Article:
Superman and Batman gotta stop hanging out. I expect, if I were in charge of the Superman books, this would be my single most controversial decree. And that’s saying something, considering that given the opportunity, I’d write Superman as bisexual*, but I still think this would be more hated. Entire generations of fans would be against me on this. I wholly believe that Superman would be better if his stories weren’t a part of the DC Universe.
It’s not just the fact that I don’t care about the DC Universe that makes me feel that way. I mean, it is absolutely true that I don’t care about the DC Universe. I’m not going to offend you all by pretending otherwise, but it isn’t just that. In fact, I think I actually first came to this conclusion from the other direction, because I like Batman. I don’t love him, but I like him fine. He’s got fun villains, Gotham is a decent setting for those kinds of stories, and I enjoyed 60s show and 90s cartoon as a kid. But whenever I encountered stories about Batman among the other DC heroes, it wasn’t the same. It wasn’t what I wanted from Batman stories. I pretty quickly decided I’d like Batman more if his franchise was a standalone thing.
It took me longer to decide that about Superman, but only because my interest in Superman took longer to grow. My primary introductions to Superman as a kid were the Reeve movies and the Lois and Clark show. Neither of those had other DC properties forced in. Let’s say that at that point in my development, I was a casual Superman fan, mostly because I liked goody-two-shoes heroes in general. In my twenties I remember checking out the first season of Smallville, but dropped out not long after that, so I encountered no real big DC elements (it wouldn’t be until I was obsessed that I suffered through the rest of that show). Also in my early twenties, I was drawn to the Silver Age of Superman, when the comics got really weird. That appealed to me and, I’d say, brought me from casual fan to actual fan. There were minor elements from DC, Superman would occasionally hang out with Batman or race against the Flash, but there was so much Superman-specific world building that the DC stuff was easily overlooked. From there, I slipped backward into the Golden Age of the character, when his social crusader nature was at its sharpest and his DC connections were absolutely minimal. That’s the point when I became an obsessed fan of the franchise. I had grown to love Superman, the supporting cast, and even the villains. I made my journey from casual to obsessed all without any real influence from the DC Universe showing in the stories. I don’t know that a fan could do that these days, given that there is no outlet for Superman family characters (or for Batman or, I assume, Wonder Woman or the Flash or whatever else) which is not strongly integrated into a universe of other heroes. Anyone who has become a fan more recently will think that a Superman/Batman relationship is a requirement.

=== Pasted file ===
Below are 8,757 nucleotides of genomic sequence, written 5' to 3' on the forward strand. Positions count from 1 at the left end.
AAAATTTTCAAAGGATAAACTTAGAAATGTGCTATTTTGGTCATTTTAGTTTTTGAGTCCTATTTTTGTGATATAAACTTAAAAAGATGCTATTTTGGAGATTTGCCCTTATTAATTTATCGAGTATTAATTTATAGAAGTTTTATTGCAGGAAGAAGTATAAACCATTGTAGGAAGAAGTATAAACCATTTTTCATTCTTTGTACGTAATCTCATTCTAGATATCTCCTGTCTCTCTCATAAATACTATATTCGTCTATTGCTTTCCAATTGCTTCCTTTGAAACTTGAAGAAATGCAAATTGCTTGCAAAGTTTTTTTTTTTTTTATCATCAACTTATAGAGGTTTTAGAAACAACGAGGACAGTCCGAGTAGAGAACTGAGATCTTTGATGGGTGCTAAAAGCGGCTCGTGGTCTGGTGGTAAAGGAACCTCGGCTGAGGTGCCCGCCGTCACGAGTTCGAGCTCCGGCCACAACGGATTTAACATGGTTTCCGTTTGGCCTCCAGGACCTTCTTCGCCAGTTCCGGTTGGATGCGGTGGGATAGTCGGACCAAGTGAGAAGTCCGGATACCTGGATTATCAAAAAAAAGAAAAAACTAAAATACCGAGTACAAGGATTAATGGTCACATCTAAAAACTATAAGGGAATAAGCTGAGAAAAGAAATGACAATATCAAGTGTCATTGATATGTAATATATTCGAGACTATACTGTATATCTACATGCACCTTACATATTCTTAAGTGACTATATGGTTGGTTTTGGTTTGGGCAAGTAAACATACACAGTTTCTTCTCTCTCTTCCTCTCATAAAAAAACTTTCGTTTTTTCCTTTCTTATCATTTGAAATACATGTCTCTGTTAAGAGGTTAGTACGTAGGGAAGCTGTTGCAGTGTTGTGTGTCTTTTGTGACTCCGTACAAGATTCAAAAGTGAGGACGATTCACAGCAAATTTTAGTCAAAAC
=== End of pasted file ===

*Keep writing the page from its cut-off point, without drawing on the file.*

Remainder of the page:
After becoming obsessed, I finally got around to reading the Death and Return story from the 90s. Here I was introduced to still more great cast members and I loved it. But then the DC heroes came along. The collection I was reading included some Green Lantern issues, relevant to the overall plot, but with a focus on Lantern and his stories. I actively did not care about Green Lantern’s stories and had to slog through wishing we could get back to the people I actually wanted to read about. And that’s the exact problem I still have to this day. Any time I’m reading a Superman story and Batman or someone shows up, all I can think about is how many pages I have to flip through that could have been used for Lois or Jimmy. Imagine if every time someone was watching Game of Thrones (or whatever else is popular and people watch these days), they had to sit through fifteen minutes of each episode watching the cast of CSI: Miami or whatever. It’d be amusing once or twice, but every episode? Nobody wants that.
But even beyond DC’s other characters eating up precious page-space, the DC Universe is constantly exerting itself on the stories. For those who are lucky enough to not know, DC has had, for decades, a problem with wanting to maintain a continuity of all the stories that have ever come before, but also want to reboot and change things to constantly keep them fresh. They frequently come up with vast cosmic plotlines to explain why things have changed. So, instead of getting stories about Superman Supermanning, we get endless plots that do nothing but explain the latest status quo that last almost until the next big event changes things again. It’s like if Game of Thrones dropped all their plots for a season to explain how CSI: Miami characters came to be in their world, then the next season did a story arc about why the CSI: Miami characters weren’t around anymore. And so on. I might be rambling.
Unfortunately, Superman’s stories these days have no room for even the basic cast of Lois, Jimmy, and Perry, let alone the rich beyond them (whom I hope to cover in future weeks). The only way I can see to improve this is to cut out the characters who already have their own books and, presumably, their own overlooked supporting casts.
*This would, unfortunately, not be so radical as it sounds because I have no interest in any romantic relationship for Superman except that with Lois Lane. It’d be an informed attribute at best. But that’s a topic for another day.